Review Summary: Solid, underrated album from the grunge years.
Formed from the remains of popular Texan punk/noise rock band ‘Scratch Acid’, the Jesus Lizard were a band that combined some serious punk swagger with a love of experimentation and grungy aesthetics to become one of the better acts in the wave of alt rock bands that sprung up in the ‘90s. Down is one of their later albums, and is considered by many to be some of the last quality work the band would ever do.
It is a record that, true to form for the Jesus Lizard, sounds at times unconventional and varied, and at others down right schizophrenic. In some ways the Jesus Lizard were emblematic of the musical landscape of their time. They are, both in their influences and sound as pure a ‘90s band as you will ever come across. Every second of Down oozes ‘90s, with their brooding attitude, shambolic, fuzzed out riffs and their ambivalent and wacky approach to their music. Combine this with their punk history and you can clearly see how they were able to thrive in a popular music world dominated at the time by one angsty, complicated punk rocker from Aberdeen.
Down is a record that twists and turns from brooding and atmospheric passages to frenzied anarchy and back again so regularly that trying to keep up could almost induce motion sickness. Indeed, the Jesus Lizard often sound more like a collection of musicians playing their own tunes in the same room than a band recording together. During some of the more frenzied choruses on Down, one can easily imagine the band just having a jam where every couple of minutes they simply try to drown out everyone else’s instruments with their own. But, such is the way for the Jesus Lizard. This manic streak is a core aspect of their DNA and it is by no means a bad thing. It provides great contrast with their more atmospheric build ups and also sets them apart from many other acts that were springing up at the height of the grunge movement who’s dynamics were often just a carbon copy of the Pixie’s verse, massive chorus, verse routine. This craziness in their music and their attitude actually makes them quite a fun band to listen to.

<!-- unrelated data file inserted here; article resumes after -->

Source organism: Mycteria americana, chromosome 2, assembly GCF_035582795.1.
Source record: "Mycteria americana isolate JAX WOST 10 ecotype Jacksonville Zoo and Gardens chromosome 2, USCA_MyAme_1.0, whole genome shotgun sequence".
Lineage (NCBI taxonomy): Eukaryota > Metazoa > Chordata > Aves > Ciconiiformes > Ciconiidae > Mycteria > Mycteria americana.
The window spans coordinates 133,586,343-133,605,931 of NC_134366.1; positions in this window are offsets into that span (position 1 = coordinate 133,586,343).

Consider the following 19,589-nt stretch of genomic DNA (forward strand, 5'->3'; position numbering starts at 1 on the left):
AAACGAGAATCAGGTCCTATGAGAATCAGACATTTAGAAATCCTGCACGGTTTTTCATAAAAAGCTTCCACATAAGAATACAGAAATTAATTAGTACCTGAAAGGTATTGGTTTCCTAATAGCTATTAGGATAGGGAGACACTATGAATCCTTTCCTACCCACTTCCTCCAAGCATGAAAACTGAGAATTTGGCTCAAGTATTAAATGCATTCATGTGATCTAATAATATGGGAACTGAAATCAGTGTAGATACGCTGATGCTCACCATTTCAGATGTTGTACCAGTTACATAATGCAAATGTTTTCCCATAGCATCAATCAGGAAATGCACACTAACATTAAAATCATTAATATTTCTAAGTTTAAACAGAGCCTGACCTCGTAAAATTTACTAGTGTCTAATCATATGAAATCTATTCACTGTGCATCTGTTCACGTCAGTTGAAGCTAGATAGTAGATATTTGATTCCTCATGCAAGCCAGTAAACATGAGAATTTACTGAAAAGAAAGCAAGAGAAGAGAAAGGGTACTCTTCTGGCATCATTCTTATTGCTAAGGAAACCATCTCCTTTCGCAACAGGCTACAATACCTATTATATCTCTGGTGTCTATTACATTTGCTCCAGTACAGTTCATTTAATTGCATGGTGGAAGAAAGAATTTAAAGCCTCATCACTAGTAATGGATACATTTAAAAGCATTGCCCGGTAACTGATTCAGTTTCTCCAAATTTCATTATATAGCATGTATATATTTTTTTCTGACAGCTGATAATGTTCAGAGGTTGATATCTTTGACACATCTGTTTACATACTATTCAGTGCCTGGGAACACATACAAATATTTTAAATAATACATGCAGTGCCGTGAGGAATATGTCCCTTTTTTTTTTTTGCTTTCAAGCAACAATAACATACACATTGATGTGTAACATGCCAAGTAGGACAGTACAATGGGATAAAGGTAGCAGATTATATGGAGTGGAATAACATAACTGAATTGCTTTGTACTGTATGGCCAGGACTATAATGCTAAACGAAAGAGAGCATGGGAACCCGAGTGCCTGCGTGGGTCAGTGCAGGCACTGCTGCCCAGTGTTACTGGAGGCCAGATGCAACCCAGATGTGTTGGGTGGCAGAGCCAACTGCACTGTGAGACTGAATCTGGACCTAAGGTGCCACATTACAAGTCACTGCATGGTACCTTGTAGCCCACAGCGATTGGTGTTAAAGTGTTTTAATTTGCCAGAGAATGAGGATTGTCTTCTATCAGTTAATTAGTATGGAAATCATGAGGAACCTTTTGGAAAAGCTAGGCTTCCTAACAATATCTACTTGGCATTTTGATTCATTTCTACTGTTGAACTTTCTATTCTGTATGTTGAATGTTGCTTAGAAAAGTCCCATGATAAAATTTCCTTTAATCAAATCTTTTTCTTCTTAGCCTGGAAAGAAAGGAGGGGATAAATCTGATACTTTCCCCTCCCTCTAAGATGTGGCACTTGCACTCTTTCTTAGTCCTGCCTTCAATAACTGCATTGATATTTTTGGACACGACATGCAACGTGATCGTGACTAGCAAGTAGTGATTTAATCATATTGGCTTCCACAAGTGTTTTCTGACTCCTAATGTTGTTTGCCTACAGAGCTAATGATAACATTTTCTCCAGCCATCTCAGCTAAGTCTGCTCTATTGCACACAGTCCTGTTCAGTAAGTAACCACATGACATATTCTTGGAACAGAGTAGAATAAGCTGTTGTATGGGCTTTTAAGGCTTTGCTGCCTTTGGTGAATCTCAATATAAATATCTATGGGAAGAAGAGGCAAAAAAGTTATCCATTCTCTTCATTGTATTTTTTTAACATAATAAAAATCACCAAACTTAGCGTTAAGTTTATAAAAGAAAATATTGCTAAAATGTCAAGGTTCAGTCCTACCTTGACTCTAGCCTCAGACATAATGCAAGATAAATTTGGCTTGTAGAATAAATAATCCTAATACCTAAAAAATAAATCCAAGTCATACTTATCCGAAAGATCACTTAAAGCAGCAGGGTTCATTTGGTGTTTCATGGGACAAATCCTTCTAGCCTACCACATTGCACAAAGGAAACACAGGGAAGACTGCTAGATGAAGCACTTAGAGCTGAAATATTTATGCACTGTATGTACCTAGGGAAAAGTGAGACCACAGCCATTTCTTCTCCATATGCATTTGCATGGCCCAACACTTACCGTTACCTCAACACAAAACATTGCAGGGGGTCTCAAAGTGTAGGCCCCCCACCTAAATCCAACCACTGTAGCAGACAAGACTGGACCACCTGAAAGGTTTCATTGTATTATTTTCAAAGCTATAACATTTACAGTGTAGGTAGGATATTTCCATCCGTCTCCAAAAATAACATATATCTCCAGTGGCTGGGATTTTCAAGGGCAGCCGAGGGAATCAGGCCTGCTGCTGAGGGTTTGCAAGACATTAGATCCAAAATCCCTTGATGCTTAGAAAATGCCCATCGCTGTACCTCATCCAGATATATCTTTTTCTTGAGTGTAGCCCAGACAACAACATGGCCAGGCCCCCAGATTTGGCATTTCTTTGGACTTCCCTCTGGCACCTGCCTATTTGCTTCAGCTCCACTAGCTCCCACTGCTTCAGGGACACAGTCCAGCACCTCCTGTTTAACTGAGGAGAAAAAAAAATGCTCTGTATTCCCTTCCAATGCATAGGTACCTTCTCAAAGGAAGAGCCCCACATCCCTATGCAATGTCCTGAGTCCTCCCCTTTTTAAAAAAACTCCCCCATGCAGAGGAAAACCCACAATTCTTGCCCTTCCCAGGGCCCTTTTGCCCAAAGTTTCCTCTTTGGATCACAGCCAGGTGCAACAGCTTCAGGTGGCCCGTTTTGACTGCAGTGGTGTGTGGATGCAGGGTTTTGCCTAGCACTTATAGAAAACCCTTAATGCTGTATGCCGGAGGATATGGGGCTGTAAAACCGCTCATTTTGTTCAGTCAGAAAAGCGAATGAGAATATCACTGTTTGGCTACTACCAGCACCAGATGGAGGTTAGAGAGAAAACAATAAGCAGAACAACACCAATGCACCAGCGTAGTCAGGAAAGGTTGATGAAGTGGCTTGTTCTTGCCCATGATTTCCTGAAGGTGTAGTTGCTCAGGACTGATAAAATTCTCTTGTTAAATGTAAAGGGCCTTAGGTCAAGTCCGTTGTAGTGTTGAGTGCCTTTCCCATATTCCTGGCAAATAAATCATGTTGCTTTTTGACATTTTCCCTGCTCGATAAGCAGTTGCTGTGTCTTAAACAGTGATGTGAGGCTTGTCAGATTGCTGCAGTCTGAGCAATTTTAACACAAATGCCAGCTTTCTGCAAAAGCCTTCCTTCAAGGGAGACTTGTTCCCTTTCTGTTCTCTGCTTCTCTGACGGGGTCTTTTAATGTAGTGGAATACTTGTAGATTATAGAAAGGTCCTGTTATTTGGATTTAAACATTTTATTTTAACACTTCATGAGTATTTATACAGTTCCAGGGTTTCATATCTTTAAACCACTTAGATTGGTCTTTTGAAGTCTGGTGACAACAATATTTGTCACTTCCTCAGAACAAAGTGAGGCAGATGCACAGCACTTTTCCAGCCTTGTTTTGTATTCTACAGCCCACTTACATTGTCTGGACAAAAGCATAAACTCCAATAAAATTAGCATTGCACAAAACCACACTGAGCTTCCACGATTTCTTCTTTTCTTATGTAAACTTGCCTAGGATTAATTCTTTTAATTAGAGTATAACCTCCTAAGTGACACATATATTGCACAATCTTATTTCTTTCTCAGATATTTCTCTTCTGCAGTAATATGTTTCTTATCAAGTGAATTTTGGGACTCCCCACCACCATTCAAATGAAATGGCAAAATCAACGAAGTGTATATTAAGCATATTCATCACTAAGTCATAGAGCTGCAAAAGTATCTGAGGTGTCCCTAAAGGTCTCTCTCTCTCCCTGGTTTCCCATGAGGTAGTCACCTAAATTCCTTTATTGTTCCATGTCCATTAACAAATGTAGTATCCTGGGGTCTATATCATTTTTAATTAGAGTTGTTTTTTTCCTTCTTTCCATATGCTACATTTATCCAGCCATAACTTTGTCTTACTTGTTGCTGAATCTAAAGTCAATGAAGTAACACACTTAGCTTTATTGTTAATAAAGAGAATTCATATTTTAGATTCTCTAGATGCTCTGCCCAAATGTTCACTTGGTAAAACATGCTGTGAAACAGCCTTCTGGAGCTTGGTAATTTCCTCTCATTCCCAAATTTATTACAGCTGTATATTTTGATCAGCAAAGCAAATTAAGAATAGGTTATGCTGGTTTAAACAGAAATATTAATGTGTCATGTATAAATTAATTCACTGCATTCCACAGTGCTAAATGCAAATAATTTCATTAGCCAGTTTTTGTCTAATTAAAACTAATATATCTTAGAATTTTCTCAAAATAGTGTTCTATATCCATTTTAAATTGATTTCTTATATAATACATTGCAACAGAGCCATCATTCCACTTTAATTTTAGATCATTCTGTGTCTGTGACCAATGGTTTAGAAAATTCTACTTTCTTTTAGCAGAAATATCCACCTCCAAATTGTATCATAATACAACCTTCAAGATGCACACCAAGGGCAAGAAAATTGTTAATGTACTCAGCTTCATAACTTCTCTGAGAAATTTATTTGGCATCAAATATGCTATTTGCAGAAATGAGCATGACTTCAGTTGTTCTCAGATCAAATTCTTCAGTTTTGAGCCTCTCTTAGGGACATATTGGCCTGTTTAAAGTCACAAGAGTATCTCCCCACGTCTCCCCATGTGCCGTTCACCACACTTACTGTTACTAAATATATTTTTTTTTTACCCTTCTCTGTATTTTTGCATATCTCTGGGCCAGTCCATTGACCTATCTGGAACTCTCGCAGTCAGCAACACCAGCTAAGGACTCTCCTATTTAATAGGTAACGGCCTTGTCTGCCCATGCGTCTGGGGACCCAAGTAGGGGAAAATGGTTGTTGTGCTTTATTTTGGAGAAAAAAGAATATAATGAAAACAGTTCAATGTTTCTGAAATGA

Aside from this, their quieter moments are also worthy of mentioning. Down is littered with roomy bass grooves where the guitar intertwines over the top creating some great atmosphere, before eventually cascading into the massive, hyperactive choruses that define the Jesus Lizard’s sound. Album opener Fly On The Wall is a great example of this with a brilliant bass groove to kick the album off before the rest of the band lends their contributions to the ensuing slab of manic rock. Down, in a sentence is a sludgy, atmospheric, fuzzed out, heavy punk/grunge album. It borrows a little Fugazi style atmosphere here and a touch of Buzz Osborne attitude there, but it still stands on it’s own for originality.
It may not be the Jesus Lizard’s greatest work, but it is still a rewarding listen for fans of ‘90s alt rock and grunge bands. If, like myself, you see it sitting around cheap in a second hand store then consider buying it. It is a very worthy addition to any ‘90s grunge/punk/alt collection.